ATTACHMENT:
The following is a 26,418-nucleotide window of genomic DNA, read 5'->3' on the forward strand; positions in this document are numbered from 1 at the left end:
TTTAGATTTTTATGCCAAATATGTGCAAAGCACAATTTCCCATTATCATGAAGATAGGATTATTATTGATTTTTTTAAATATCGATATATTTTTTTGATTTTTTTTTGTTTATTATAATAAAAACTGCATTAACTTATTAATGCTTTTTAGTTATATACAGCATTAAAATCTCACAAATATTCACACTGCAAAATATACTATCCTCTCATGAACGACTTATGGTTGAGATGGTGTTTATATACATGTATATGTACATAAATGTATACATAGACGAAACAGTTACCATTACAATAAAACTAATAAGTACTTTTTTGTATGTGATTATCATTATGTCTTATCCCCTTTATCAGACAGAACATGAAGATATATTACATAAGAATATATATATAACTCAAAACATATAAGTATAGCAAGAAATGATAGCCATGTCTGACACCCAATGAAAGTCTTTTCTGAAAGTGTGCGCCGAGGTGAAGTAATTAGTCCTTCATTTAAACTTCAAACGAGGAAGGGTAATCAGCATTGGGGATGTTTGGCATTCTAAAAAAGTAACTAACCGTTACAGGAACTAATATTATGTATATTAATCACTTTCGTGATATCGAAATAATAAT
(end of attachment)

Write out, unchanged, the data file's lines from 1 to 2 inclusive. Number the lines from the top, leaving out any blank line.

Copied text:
The following is a 26,418-nucleotide window of genomic DNA, read 5'->3' on the forward strand; positions in this document are numbered from 1 at the left end:
TTTAGATTTTTATGCCAAATATGTGCAAAGCACAATTTCCCATTATCATGAAGATAGGATTATTATTGATTTTTTTAAATATCGATATATTTTTTTGATTTTTTTTTGTTTATTATAATAAAAACTGCATTAACTTATTAATGCTTTTTAGTTATATACAGCATTAAAATCTCACAAATATTCACACTGCAAAATATACTATCCTCTCATGAACGACTTATGGTTGAGATGGTGTTTATATACATGTATATGTACATAAATGTATACATAGACGAAACAGTTACCATTACAATAAAACTAATAAGTACTTTTTTGTATGTGATTATCATTATGTCTTATCCCCTTTATCAGACAGAACATGAAGATATATTACATAAGAATATATATATAACTCAAAACATATAAGTATAGCAAGAAATGATAGCCATGTCTGACACCCAATGAAAGTCTTTTCTGAAAGTGTGCGCCGAGGTGAAGTAATTAGTCCTTCATTTAAACTTCAAACGAGGAAGGGTAATCAGCATTGGGGATGTTTGGCATTCTAAAAAAGTAACTAACCGTTACAGGAACTAATATTATGTATATTAATCACTTTCGTGATATCGAAATAATAAT